Motivating Employees Through Recognition
In the past, recognition was given to employees based on years of service with an organization through standard gifts at five, 10, 15, 20 and 25+ years. However, this approach to recognition has changed in today’s workplace. In our performance-based work environments, the reasons for recognition have expanded in scope. Leaders now realize that recognition should not only acknowledge past performance, but that it should encourage future performance as well.
One of the challenges is that many organizations still struggle to understand how recognition programs can drive engagement and performance. During times of austerity, organizations are often reluctant to invest in recognition programs.
However, in tough economic times, recognition is increasingly important since organizations and leaders are often asking employees to do more with less time and resources. Being able to recognize employees – whether it is through a formalized recognition program or informally by leaders – is an essential leadership skill that can motivate employees to higher levels of performance.
What is an Employee Recognition Program?
A recognition program is the process by which an organization acknowledges employees’ performance contributions that are considered to be above and beyond their role. Recognition is usually not given for meeting performance expectations, but for exceeding those expectations by achieving superior results or by demonstrating organizational values. The objective of any recognition program is to increase employee engagement and performance.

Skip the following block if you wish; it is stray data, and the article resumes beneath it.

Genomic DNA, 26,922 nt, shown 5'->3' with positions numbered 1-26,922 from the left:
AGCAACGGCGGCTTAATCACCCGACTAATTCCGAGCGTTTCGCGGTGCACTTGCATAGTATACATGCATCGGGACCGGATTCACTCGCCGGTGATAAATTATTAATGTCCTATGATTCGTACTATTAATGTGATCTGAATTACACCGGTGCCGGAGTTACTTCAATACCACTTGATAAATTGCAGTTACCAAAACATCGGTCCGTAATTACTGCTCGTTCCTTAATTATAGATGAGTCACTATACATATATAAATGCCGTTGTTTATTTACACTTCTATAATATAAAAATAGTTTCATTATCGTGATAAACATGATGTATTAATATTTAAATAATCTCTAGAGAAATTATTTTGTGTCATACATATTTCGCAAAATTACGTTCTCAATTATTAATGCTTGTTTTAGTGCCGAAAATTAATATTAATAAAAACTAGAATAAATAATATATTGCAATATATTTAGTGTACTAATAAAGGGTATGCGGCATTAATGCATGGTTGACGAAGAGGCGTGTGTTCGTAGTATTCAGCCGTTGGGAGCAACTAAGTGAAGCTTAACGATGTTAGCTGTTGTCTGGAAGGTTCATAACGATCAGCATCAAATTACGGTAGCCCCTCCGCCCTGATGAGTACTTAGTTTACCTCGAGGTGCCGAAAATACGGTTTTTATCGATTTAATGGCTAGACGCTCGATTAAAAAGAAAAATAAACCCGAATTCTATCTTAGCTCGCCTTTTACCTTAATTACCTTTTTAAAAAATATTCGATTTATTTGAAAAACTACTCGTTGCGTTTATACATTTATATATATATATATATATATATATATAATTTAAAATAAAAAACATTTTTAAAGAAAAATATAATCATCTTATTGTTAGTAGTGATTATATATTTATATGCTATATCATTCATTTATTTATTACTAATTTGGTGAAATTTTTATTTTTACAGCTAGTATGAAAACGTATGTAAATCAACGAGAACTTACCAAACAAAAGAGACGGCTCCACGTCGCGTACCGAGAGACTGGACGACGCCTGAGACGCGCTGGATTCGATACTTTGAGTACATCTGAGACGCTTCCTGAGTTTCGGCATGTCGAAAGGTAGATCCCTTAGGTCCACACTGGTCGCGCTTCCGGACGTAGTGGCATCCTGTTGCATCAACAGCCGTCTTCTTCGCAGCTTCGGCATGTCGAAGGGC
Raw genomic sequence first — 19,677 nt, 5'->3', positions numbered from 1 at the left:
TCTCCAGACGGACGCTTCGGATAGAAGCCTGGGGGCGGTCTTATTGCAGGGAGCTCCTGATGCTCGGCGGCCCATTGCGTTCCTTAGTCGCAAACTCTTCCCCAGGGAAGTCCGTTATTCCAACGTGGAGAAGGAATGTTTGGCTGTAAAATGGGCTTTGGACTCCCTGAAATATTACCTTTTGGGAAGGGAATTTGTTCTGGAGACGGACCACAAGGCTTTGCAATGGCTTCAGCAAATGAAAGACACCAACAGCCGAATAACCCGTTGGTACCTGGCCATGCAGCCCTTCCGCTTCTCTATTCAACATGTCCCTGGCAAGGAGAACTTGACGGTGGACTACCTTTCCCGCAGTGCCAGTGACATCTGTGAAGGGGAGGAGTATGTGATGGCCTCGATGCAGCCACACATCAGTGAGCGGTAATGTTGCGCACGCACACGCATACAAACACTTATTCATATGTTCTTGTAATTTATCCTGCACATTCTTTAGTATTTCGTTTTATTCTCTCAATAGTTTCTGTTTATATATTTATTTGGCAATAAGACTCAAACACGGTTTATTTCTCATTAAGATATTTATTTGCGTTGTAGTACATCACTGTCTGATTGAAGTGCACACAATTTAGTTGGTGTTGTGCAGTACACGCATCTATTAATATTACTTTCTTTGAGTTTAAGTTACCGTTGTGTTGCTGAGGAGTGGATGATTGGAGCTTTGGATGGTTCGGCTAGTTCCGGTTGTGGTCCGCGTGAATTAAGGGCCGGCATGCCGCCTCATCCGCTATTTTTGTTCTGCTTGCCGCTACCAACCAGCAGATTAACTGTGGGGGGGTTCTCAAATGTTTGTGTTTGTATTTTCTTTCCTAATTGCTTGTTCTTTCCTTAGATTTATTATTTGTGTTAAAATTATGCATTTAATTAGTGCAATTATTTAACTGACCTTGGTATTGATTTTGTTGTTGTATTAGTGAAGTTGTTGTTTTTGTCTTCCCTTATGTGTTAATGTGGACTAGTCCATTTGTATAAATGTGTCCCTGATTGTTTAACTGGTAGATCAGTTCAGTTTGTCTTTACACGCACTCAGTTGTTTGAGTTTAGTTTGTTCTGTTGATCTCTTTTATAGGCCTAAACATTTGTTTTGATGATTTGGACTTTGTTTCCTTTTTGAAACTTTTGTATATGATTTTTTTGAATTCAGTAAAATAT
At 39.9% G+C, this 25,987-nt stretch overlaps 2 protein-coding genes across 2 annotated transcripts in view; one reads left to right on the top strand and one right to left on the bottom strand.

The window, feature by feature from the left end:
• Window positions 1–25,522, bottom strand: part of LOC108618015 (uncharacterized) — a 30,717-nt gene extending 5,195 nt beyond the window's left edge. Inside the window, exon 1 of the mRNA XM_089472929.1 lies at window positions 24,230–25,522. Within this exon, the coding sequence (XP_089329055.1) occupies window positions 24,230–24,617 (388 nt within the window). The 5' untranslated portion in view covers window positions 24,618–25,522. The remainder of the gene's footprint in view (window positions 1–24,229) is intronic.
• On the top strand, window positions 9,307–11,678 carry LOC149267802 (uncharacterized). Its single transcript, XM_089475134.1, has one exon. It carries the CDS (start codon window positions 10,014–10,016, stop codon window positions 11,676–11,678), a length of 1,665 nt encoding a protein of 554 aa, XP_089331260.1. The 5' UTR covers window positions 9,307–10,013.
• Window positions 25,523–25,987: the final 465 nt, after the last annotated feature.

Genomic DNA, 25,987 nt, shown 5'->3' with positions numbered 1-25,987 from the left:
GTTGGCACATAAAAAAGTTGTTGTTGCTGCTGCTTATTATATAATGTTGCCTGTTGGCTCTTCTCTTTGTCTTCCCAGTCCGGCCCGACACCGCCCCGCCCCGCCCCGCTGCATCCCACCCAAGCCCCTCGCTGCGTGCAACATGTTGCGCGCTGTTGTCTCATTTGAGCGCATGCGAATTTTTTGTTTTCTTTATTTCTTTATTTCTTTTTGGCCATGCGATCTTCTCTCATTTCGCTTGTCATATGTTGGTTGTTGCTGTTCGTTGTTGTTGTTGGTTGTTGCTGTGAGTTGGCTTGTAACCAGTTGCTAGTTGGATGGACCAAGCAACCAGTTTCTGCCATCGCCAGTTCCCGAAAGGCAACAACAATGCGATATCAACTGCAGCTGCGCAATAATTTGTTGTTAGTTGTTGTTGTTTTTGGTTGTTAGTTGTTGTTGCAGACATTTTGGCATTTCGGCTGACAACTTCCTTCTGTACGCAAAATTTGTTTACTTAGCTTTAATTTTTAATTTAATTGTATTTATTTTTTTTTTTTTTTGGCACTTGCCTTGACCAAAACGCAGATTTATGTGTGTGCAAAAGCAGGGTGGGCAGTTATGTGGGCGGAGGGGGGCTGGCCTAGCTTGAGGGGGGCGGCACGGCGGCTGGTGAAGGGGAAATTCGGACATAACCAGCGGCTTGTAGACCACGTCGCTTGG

Different generational cohorts are drawn to different types of recognition. When leading a multigenerational team, it is important to understand each generation’s expectations and desires for recognition.
For many Traditionalists, recognition was something that they experienced on rare occasions. Other than length of service rewards, recognition was not expected on a regular basis.
Similar to Traditionalists, recognition was not a frequent occurrence for many Baby Boomers. It is important for this cohort to have recognition conducted in public, in front of peers and other leaders, so as to communicate their value and importance to the organization.
Gen Xers were the first generation to expect recognition as a normal part of the employment experience. They believe that if they are doing an exceptional job, they should be recognized for going above and beyond in their role. Otherwise, if there aren’t rewards, they may be satisfied to just remain a “good” employee and won’t strive to be “great.”
Gen Ys have grown up in a world where they have been recognized constantly, often just for participating and not necessarily for achieving results. This generation has brought into the workplace an expectation that recognition should happen frequently, for a variety of reasons, and occur at the team level, not just the individual level. Gen Ys not only want to be able to recognize their peers, but also expect to be able to evaluate and nominate leaders within the organization for strong leadership skills.